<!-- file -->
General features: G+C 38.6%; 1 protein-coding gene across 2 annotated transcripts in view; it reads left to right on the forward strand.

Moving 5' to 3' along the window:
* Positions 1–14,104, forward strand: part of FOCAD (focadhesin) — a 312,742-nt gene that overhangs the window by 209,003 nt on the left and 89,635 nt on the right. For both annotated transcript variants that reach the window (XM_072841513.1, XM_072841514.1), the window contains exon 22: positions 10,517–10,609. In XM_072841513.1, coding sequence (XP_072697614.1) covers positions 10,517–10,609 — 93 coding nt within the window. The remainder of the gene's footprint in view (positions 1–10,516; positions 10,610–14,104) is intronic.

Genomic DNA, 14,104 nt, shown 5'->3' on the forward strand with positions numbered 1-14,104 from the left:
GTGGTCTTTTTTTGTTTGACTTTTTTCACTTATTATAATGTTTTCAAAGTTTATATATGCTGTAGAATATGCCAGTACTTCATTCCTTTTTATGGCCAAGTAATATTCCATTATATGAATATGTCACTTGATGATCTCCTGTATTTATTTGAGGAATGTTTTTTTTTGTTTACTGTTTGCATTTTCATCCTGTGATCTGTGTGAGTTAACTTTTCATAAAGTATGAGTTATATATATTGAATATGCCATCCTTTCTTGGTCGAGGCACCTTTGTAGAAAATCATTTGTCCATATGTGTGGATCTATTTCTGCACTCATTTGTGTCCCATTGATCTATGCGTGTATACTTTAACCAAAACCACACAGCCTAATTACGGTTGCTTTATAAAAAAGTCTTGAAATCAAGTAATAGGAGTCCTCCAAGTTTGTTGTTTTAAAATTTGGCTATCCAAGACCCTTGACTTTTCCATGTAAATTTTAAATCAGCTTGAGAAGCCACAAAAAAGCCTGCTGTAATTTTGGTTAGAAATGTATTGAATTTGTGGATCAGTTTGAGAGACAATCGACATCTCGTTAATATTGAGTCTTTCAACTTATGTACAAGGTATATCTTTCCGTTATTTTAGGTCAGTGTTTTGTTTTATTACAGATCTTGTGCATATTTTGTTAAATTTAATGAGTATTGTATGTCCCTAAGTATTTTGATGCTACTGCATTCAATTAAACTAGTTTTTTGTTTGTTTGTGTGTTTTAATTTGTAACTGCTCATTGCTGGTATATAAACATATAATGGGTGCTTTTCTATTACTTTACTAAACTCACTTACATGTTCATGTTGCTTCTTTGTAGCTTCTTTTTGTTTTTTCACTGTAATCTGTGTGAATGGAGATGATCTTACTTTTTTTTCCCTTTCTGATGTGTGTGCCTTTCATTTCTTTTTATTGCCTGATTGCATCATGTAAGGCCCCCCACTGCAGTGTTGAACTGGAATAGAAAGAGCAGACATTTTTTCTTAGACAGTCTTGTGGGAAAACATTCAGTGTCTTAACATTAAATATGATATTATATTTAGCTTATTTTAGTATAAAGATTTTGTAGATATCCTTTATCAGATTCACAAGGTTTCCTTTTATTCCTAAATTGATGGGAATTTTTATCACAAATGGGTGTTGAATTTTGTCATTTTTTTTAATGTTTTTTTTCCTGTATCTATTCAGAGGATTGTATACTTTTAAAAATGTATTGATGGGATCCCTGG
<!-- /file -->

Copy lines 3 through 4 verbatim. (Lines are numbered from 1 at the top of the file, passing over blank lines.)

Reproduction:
* Positions 1–14,104, forward strand: part of FOCAD (focadhesin) — a 312,742-nt gene that overhangs the window by 209,003 nt on the left and 89,635 nt on the right. For both annotated transcript variants that reach the window (XM_072841513.1, XM_072841514.1), the window contains exon 22: positions 10,517–10,609. In XM_072841513.1, coding sequence (XP_072697614.1) covers positions 10,517–10,609 — 93 coding nt within the window. The remainder of the gene's footprint in view (positions 1–10,516; positions 10,610–14,104) is intronic.

Genomic DNA, 14,104 nt, shown 5'->3' on the forward strand with positions numbered 1-14,104 from the left: